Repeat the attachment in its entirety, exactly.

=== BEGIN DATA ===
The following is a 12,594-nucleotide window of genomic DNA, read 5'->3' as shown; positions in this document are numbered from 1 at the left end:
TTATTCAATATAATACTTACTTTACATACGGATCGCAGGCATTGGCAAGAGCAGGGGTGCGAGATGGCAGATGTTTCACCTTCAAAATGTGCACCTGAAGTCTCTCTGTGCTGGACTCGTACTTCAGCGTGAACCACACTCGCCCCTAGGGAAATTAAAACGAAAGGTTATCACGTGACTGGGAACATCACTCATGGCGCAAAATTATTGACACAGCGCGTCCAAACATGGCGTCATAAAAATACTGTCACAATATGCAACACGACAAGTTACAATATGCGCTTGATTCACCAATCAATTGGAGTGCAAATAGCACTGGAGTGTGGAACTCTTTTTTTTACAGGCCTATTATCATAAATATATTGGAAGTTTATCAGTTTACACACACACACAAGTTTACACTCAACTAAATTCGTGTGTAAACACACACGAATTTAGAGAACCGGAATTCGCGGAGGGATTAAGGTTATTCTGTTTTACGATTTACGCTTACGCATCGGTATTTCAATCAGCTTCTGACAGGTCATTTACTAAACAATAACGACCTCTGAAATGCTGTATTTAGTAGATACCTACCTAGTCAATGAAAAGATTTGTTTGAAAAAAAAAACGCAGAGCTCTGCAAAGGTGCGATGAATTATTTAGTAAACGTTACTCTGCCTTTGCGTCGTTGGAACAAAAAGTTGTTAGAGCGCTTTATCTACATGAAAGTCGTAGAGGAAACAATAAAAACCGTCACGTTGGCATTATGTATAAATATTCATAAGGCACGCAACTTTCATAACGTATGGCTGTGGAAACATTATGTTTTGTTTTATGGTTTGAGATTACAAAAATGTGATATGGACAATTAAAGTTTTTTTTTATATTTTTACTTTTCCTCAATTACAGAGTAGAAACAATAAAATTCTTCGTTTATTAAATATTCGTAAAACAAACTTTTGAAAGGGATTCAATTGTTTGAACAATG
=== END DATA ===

The following is a 12,594-nucleotide window of genomic DNA, read 5'->3' as shown; positions in this document are numbered from 1 at the left end:
TTATTCAATATAATACTTACTTTACATACGGATCGCAGGCATTGGCAAGAGCAGGGGTGCGAGATGGCAGATGTTTCACCTTCAAAATGTGCACCTGAAGTCTCTCTGTGCTGGACTCGTACTTCAGCGTGAACCACACTCGCCCCTAGGGAAATTAAAACGAAAGGTTATCACGTGACTGGGAACATCACTCATGGCGCAAAATTATTGACACAGCGCGTCCAAACATGGCGTCATAAAAATACTGTCACAATATGCAACACGACAAGTTACAATATGCGCTTGATTCACCAATCAATTGGAGTGCAAATAGCACTGGAGTGTGGAACTCTTTTTTTTACAGGCCTATTATCATAAATATATTGGAAGTTTATCAGTTTACACACACACACAAGTTTACACTCAACTAAATTCGTGTGTAAACACACACGAATTTAGAGAACCGGAATTCGCGGAGGGATTAAGGTTATTCTGTTTTACGATTTACGCTTACGCATCGGTATTTCAATCAGCTTCTGACAGGTCATTTACTAAACAATAACGACCTCTGAAATGCTGTATTTAGTAGATACCTACCTAGTCAATGAAAAGATTTGTTTGAAAAAAAAAACGCAGAGCTCTGCAAAGGTGCGATGAATTATTTAGTAAACGTTACTCTGCCTTTGCGTCGTTGGAACAAAAAGTTGTTAGAGCGCTTTATCTACATGAAAGTCGTAGAGGAAACAATAAAAACCGTCACGTTGGCATTATGTATAAATATTCATAAGGCACGCAACTTTCATAACGTATGGCTGTGGAAACATTATGTTTTGTTTTATGGTTTGAGATTACAAAAATGTGATATGGACAATTAAAGTTTTTTTTTATATTTTTACTTTTCCTCAATTACAGAGTAGAAACAATAAAATTCTTCGTTTATTAAATATTCGTAAAACAAACTTTTGAAAGGGATTCAATTGTTTGAACAATG